The House of Representatives voted on Feb. 16 to open the pristine Arctic National Wildlife Refuge, and along almost every acre of our coastline including off the East Coast, West Coast, the protected eastern Gulf of Mexico and Alaska's Bristol Bay to oil drilling all under the guise of funding this year's transportation bill.
The funding issue is a scam. Even the most generous revenue estimates from this reckless expansion of drilling will not be enough to fund proposed transportation projects in the bill. In addition, what small amounts of revenue might be generated from oil and gas leasing in the Arctic refuge would not be seen for ten years as oil companies will still need to explore, apply for drilling permits and start development. In short, H.R. 3408 is a fiscal gimmick that relies on unknown future revenues that are speculative at best to pay for transportation projects today.
Upon passage of the bill, Defenders' president and CEO Jamie Rappaport Clark, said, “Today, the House approved the most radical drilling-bill we have seen in recent memory. This fiscal boondoggle would industrialize the pristine coastal plain of the Arctic National Wildlife Refuge, home to iconic wildlife like polar bears and the Porcupine Caribou herd, exposing thousands of miles of coastline to chronic pollution from offshore drilling and potential oil disasters like the Deepwater Horizon.
The Arctic refuge is the largest onshore denning area for America's polar bears.
The vote comes only one day after an exploratory well exploded on Alaska's North Slope, spewing drilling mud, leaking natural gas and requiring the intervention of a company specializing in blowout control.
“Yesterday's exploratory well explosion on Alaska's North Slope demonstrates once again that drilling is a dangerous business. We can't afford to take those risks with some of our most pristine and fragile places, some of which may never recover should a drilling accident occur. The Senate should reject this funding scam and look for realistic ways to meet our transportation needs without sacrificing the health of our environment."
For more information, click here.
By Robin Scher
Beyond the questions surrounding the availability, effectiveness and safety of a vaccine, the COVID-19 pandemic has led us to question where our food is coming from and whether we will have enough.
- Can Urban Farms Prevent Hunger in 54 Million People in the U.S. ... ›
- New Report Finds Malnutrition World's Top Killer Amid Pandemic ... ›
- Oxfam Warns 12,000 Could Die Per Day From Hunger Due to ... ›
- Three Ways to Support a Healthy Food System During the COVID ... ›
- Trump USDA Resumes Effort to Cut Food Stamp Benefits - EcoWatch ›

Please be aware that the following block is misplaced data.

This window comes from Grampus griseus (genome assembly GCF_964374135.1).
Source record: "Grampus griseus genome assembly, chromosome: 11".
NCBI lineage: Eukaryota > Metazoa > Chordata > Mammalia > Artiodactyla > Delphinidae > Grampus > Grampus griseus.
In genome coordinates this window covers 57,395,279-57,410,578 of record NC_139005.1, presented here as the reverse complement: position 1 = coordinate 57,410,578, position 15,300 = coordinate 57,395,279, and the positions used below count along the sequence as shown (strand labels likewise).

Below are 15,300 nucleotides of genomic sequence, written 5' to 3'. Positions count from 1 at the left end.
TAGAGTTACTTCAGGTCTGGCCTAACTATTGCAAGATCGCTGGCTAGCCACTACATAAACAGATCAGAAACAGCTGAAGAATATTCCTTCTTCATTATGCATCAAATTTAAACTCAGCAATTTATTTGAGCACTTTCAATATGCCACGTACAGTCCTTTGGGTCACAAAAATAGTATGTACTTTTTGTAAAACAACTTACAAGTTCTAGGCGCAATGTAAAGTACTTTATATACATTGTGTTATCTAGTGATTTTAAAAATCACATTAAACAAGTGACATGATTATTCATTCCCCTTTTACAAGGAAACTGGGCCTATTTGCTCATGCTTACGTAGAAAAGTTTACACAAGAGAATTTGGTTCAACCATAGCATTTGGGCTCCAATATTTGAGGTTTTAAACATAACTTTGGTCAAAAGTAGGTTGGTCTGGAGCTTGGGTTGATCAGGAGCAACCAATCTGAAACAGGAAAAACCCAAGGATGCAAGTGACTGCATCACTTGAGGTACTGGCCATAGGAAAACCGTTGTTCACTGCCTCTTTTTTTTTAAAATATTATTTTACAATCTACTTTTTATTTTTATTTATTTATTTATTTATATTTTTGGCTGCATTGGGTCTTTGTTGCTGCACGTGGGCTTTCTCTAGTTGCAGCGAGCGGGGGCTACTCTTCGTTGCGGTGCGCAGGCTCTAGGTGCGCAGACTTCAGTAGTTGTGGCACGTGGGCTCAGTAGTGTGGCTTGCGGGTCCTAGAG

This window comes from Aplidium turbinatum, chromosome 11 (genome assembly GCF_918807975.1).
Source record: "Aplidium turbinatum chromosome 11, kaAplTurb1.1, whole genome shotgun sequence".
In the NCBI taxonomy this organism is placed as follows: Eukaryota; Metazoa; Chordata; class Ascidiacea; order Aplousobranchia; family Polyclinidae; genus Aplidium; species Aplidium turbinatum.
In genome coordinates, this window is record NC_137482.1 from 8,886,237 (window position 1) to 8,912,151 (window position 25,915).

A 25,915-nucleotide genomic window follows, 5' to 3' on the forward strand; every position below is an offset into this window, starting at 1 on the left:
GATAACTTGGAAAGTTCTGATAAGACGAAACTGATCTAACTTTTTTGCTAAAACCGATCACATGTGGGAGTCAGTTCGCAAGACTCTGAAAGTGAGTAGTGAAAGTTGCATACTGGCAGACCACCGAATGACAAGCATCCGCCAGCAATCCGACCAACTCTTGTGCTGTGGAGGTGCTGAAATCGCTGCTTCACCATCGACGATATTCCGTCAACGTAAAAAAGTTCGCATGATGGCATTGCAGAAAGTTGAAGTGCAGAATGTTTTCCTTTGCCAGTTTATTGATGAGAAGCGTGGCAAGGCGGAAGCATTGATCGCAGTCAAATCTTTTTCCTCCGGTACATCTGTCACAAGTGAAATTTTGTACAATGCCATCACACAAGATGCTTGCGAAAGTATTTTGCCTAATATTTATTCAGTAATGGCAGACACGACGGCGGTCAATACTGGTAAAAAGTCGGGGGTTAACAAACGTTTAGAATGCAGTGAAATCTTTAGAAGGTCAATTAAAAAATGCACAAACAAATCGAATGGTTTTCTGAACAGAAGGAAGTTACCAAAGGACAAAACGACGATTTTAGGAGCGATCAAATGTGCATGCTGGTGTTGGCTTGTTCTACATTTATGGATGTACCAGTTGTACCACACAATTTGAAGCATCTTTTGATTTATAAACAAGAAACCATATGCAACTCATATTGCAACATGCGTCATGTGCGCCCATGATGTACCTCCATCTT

- Pandemic Threatens Food Security for Many College Students ... ›
EcoWatch Daily Newsletter
Tearing through the crowded streets of Philadelphia, an electric car and a gas-powered car sought to win a heated race. One that mimicked how cars are actually used. The cars had to stop at stoplights, wait for pedestrians to cross the street, and swerve in and out of the hundreds of horse-drawn buggies. That's right, horse-drawn buggies. Because this race took place in 1908. It wanted to settle once and for all which car was the superior urban vehicle. Although the gas-powered car was more powerful, the electric car was more versatile. As the cars passed over the finish line, the defeat was stunning. The 1908 Studebaker electric car won by 10 minutes. If in 1908, the electric car was clearly the better form of transportation, why don't we drive them now? Today, I'm going to answer that question by diving into the history of electric cars and what I discovered may surprise you.
As bitcoin's fortunes and prominence rise, so do concerns about its environmental impact.
- 15 Top Conservation Issues of 2021 Include Big Threats, Potential ... ›
- How Blockchain Could Boost Clean Energy - EcoWatch ›
By David Drake and Jeffrey York
The Research Brief is a short take about interesting academic work.
The Big Idea
People often point to plunging natural gas prices as the reason U.S. coal-fired power plants have been shutting down at a faster pace in recent years. However, new research shows two other forces had a much larger effect: federal regulation and a well-funded activist campaign that launched in 2011 with the goal of ending coal power.
- Major Milestone: More than 100,000 MW Worth of Coal-Fired Power ... ›
- Coal Will Not Bring Appalachia Back to Life, But Tech and ... ›
- Renewables Beat Coal in the U.S. for the First Time This April ... ›